Catching nearly 5,000 black crappies in one day at Shipshewana Lake might be an angler’s dream, but for Steve Donabauer the catch was nearly a nightmare.
Donabauer, a DNR fisheries biologist, caught them in late April in two trap nets as part of a region-wide study of crappie numbers and sizes. Most were small. Where crappies are over-populated, competition for food can be intense.
The first-of-its-kind study will help DNR biologists understand crappie populations in northern Indiana’s glacial lakes. Previous information on crappies has been limited because they are difficult to catch in standard fish-population surveys.
“We bought some newly designed trap nets that can target crappies, especially in the spring,” Donabauer said. “The huge catch at Shipshewana Lake obviously proved they work.”
The traps worked so well that Donabauer removed them after the first day. Enough was enough.
After measuring hundreds of crappies and figuring how many could fill a 5-gallon bucket, Donabauer and assistant biologist Bri Ciara had to resort to counting them by the bucketful before releasing them back to the lake.
In addition to Shipshewana Lake in LaGrange County, DNR biologists sampled seven other lakes. They were Simonton Lake in Elkhart County, North Twin Lake in LaGrange County, Hudson Lake in LaPorte County, Mill Pond in Marshall County, Big and Skinner lakes in Noble County, and Lake Gage in Steuben County.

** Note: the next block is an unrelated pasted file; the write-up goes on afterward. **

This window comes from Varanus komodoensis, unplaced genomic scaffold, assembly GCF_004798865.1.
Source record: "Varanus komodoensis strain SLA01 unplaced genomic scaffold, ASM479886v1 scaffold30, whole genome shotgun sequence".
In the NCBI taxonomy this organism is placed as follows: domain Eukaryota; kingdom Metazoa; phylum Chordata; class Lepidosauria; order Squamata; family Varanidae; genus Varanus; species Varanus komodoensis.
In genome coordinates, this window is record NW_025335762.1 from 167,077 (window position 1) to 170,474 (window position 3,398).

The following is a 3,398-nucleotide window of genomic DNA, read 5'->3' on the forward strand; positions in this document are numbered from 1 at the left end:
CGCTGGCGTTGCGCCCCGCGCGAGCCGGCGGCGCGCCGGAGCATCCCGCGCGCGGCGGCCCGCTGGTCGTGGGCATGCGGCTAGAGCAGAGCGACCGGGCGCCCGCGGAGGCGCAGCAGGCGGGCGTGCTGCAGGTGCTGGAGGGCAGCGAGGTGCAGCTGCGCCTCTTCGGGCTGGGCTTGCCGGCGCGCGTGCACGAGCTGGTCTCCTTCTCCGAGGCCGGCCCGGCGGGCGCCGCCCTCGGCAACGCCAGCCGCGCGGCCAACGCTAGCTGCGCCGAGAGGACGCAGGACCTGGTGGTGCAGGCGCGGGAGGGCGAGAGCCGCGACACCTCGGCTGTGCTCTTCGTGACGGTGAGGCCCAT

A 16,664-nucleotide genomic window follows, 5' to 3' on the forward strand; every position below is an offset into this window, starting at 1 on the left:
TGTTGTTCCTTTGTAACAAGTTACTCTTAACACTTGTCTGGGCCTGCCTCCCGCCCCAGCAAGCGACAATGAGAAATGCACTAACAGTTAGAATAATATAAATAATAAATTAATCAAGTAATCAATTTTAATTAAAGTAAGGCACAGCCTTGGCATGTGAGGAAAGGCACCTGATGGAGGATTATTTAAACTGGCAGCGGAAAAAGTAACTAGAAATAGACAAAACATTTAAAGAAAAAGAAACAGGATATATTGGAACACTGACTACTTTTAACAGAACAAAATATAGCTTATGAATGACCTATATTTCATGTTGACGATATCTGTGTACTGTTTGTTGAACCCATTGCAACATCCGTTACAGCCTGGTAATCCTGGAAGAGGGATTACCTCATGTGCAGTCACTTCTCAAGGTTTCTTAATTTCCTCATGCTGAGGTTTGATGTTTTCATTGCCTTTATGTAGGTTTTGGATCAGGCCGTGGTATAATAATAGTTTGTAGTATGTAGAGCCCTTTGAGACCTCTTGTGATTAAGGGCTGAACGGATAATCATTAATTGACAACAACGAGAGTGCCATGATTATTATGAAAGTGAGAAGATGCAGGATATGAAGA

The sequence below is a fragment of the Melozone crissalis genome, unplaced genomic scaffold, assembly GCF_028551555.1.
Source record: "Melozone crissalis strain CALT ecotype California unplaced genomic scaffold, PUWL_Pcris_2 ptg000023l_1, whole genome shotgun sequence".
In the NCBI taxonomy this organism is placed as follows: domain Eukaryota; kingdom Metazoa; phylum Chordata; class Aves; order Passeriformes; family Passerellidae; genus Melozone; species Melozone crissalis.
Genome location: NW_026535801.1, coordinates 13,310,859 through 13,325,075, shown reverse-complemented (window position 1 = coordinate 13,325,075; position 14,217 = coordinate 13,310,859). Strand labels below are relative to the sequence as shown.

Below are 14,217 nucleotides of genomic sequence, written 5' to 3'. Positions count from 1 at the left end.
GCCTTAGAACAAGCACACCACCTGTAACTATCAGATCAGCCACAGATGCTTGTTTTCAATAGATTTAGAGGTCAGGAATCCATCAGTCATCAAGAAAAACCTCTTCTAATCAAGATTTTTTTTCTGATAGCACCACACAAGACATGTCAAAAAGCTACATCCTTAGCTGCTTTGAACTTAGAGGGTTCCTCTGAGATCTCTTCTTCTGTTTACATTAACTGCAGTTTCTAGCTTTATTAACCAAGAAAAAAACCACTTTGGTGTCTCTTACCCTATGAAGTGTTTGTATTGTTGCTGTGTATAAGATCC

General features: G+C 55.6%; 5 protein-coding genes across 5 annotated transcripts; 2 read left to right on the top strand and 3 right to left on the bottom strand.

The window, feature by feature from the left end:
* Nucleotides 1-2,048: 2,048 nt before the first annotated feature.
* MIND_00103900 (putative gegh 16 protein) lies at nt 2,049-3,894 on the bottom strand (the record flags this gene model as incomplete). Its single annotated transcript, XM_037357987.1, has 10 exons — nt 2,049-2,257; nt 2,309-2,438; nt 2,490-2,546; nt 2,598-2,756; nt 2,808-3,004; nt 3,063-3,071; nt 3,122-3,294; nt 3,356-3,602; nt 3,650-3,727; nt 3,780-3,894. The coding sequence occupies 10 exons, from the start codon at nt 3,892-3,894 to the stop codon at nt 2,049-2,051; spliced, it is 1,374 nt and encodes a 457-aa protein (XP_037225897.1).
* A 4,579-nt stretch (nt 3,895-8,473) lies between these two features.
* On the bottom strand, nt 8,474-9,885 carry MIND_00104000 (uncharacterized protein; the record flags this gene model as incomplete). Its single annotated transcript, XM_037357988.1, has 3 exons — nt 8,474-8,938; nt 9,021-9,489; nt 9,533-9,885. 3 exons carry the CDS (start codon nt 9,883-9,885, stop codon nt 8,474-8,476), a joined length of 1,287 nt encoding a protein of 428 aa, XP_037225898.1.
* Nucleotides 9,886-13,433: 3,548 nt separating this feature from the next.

Of the eight lakes, Skinner Lake ranked second behind Shipshewana with 1,889 black crappies. Another 94 white crappies also were trapped.
“The biggest crappie we caught at Shipshewana was only 9 inches long,” Donabauer said. “At Skinner, only 23 crappies were 10 inches or bigger.”
In contrast, 146 crappies were trapped up to 13 inches long at Mill Pond. Hudson Lake produced 84 crappies up to 12 inches with nearly half more than 10 inches. At Big Lake, 74 crappies were caught and nearly all were 10 inches or larger.
North Twin Lake provided only four crappies. None were captured at Lake Gage.
“These numbers show the wide range we have in crappie populations and crappie sizes,” Donabauer said. “Not all lakes are the same and as we learn more about them we should be in a better position to manage them.”